Saturday, July 31, 2010


NOTE: For those of you that like to solve puzzles . . . read on. For those that are bored . . . go to the end of this post and tell me why you are bored! See bottom of this post for an addendum.

This research was inspired by several of the scanned photos provided by a Stewart Cousin in Hebron, Illinois. One had “Grandma Marshall” written on it, two others had “The Twins”, written on them and a third had “Janet Marshal” on it. The research process is given here as an example of the large amount of data contained in the Census Records and how to extract it.
I had in my Reunion database, a Helen Marshall, married to Charles Warren Ehle, the grandson of John A. Ehle, and son of Henry G. Ehle.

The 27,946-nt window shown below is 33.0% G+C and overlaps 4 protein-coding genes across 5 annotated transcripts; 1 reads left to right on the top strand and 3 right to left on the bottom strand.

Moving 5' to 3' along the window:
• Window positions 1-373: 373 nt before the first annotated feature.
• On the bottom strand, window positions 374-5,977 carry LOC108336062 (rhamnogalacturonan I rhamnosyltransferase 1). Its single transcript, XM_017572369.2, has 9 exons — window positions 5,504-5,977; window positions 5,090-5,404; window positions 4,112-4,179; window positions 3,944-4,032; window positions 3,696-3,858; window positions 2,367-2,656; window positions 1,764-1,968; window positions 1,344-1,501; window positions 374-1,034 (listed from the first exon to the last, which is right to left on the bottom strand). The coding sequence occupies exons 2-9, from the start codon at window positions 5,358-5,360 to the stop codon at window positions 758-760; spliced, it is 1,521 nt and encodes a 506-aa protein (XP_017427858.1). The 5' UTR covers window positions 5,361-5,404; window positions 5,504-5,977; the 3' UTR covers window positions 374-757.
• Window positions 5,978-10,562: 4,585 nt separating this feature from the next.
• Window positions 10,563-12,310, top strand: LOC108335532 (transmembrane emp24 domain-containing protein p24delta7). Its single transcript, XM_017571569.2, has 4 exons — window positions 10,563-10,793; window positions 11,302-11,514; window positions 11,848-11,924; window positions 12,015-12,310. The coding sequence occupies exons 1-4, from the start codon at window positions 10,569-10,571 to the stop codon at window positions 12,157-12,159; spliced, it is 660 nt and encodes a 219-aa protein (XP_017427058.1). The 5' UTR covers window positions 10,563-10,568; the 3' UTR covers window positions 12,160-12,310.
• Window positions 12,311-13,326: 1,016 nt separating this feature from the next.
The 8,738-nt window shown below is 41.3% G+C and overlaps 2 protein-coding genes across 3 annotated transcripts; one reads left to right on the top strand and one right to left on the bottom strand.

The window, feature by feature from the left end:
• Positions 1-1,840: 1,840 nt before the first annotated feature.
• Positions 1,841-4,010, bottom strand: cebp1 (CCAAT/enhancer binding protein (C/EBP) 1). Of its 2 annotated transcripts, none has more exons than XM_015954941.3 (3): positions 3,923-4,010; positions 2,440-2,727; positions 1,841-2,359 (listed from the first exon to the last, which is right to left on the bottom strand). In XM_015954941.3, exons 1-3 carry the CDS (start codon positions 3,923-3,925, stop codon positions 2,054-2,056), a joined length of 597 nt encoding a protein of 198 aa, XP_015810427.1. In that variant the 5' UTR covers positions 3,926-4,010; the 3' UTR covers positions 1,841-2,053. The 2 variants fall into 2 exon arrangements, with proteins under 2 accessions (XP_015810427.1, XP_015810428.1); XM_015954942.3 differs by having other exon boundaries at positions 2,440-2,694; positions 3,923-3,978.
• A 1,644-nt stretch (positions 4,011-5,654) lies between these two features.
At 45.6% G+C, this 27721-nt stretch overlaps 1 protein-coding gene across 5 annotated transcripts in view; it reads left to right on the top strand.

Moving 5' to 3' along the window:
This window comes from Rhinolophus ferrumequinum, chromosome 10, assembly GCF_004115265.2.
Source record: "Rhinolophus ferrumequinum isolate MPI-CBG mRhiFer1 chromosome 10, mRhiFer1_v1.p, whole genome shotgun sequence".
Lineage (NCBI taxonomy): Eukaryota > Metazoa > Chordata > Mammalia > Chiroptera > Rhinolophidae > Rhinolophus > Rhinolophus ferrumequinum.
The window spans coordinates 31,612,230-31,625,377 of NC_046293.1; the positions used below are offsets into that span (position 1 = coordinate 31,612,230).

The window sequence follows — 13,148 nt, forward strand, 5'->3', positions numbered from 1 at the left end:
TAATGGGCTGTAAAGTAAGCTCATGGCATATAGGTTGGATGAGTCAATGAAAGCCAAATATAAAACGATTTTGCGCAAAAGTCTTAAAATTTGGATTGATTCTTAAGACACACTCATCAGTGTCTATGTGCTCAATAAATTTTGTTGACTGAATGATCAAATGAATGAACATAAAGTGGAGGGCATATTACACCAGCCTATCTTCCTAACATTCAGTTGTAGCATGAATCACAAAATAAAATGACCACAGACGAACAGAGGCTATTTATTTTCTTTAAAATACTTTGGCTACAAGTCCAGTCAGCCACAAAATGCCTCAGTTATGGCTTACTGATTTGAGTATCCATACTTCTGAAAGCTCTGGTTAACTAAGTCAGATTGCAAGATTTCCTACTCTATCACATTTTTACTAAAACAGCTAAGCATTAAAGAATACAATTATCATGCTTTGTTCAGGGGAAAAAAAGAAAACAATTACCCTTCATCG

John and Wm H. Stewart, my Great Grand Uncles, married sisters, Harriet and Marrietta Ehle, daughters of John A. Ehle. Charles and Helen had six children, one of whom was named Archibald Marshall Ehle. One of the reasons why I did this research.
I searched the 1860, 1870 and 1880 Hebron Census’ for Marshalls and others, using the Surprise Library Heritage Quest online site at home. This is a service given to each of the Library Card holders. Further research on is available on the Library computers.
There were no other Marshall families or individuals than this group in McHenry County in this time frame. The following is the Marshall family as I found them, birthdays calculated from census dates and ages given.
All of them born in Scotland.
Andrew Marshall b: 1808
Jane Archibald b: 1800

    1. James           b: 1831
    2. Marion        b: 1832

    3. Helen b: 1838      Twin      (Cemetery records and Obit: 13 Jan 1838)
    4. Janet            b: 1838      Twin
    5. John            b: 1839
    6. Mary b: 1843
    7. Archibald b: 1844